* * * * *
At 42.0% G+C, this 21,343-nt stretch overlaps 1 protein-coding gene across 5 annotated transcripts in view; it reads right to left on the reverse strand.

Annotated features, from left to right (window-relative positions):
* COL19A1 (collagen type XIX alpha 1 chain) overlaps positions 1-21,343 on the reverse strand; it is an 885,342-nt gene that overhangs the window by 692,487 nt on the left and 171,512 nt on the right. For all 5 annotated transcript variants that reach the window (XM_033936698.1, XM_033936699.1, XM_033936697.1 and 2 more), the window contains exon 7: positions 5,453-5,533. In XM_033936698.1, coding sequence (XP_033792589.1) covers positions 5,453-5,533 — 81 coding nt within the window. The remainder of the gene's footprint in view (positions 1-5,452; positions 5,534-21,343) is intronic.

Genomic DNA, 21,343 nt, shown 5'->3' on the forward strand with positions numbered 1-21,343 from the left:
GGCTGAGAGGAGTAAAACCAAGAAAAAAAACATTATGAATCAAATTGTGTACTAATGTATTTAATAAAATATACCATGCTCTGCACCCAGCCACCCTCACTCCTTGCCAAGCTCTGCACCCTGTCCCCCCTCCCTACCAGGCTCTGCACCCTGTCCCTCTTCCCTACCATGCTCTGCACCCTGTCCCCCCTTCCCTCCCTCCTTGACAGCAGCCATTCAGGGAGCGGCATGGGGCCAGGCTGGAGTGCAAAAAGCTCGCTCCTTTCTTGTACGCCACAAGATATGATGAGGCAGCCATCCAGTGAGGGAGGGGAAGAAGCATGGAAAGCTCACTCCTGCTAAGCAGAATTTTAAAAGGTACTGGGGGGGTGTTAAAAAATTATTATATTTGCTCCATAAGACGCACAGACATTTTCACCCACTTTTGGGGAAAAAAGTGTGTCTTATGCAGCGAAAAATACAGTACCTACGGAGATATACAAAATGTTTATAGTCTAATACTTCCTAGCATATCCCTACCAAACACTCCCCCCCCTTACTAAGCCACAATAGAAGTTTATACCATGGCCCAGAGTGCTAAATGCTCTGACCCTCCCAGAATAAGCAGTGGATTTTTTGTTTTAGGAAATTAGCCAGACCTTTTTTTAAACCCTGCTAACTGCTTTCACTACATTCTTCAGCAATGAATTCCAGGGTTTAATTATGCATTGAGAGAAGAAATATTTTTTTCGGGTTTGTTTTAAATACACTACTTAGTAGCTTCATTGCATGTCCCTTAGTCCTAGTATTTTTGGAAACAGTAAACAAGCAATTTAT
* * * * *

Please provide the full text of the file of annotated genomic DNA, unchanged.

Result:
At 42.0% G+C, this 21,343-nt stretch overlaps 1 protein-coding gene across 5 annotated transcripts in view; it reads right to left on the reverse strand.

Annotated features, from left to right (window-relative positions):
* COL19A1 (collagen type XIX alpha 1 chain) overlaps positions 1-21,343 on the reverse strand; it is an 885,342-nt gene that overhangs the window by 692,487 nt on the left and 171,512 nt on the right. For all 5 annotated transcript variants that reach the window (XM_033936698.1, XM_033936699.1, XM_033936697.1 and 2 more), the window contains exon 7: positions 5,453-5,533. In XM_033936698.1, coding sequence (XP_033792589.1) covers positions 5,453-5,533 — 81 coding nt within the window. The remainder of the gene's footprint in view (positions 1-5,452; positions 5,534-21,343) is intronic.

Genomic DNA, 21,343 nt, shown 5'->3' on the forward strand with positions numbered 1-21,343 from the left:
GGCTGAGAGGAGTAAAACCAAGAAAAAAAACATTATGAATCAAATTGTGTACTAATGTATTTAATAAAATATACCATGCTCTGCACCCAGCCACCCTCACTCCTTGCCAAGCTCTGCACCCTGTCCCCCCTCCCTACCAGGCTCTGCACCCTGTCCCTCTTCCCTACCATGCTCTGCACCCTGTCCCCCCTTCCCTCCCTCCTTGACAGCAGCCATTCAGGGAGCGGCATGGGGCCAGGCTGGAGTGCAAAAAGCTCGCTCCTTTCTTGTACGCCACAAGATATGATGAGGCAGCCATCCAGTGAGGGAGGGGAAGAAGCATGGAAAGCTCACTCCTGCTAAGCAGAATTTTAAAAGGTACTGGGGGGGTGTTAAAAAATTATTATATTTGCTCCATAAGACGCACAGACATTTTCACCCACTTTTGGGGAAAAAAGTGTGTCTTATGCAGCGAAAAATACAGTACCTACGGAGATATACAAAATGTTTATAGTCTAATACTTCCTAGCATATCCCTACCAAACACTCCCCCCCCTTACTAAGCCACAATAGAAGTTTATACCATGGCCCAGAGTGCTAAATGCTCTGACCCTCCCAGAATAAGCAGTGGATTTTTTGTTTTAGGAAATTAGCCAGACCTTTTTTTAAACCCTGCTAACTGCTTTCACTACATTCTTCAGCAATGAATTCCAGGGTTTAATTATGCATTGAGAGAAGAAATATTTTTTTCGGGTTTGTTTTAAATACACTACTTAGTAGCTTCATTGCATGTCCCTTAGTCCTAGTATTTTTGGAAACAGTAAACAAGCAATTTAT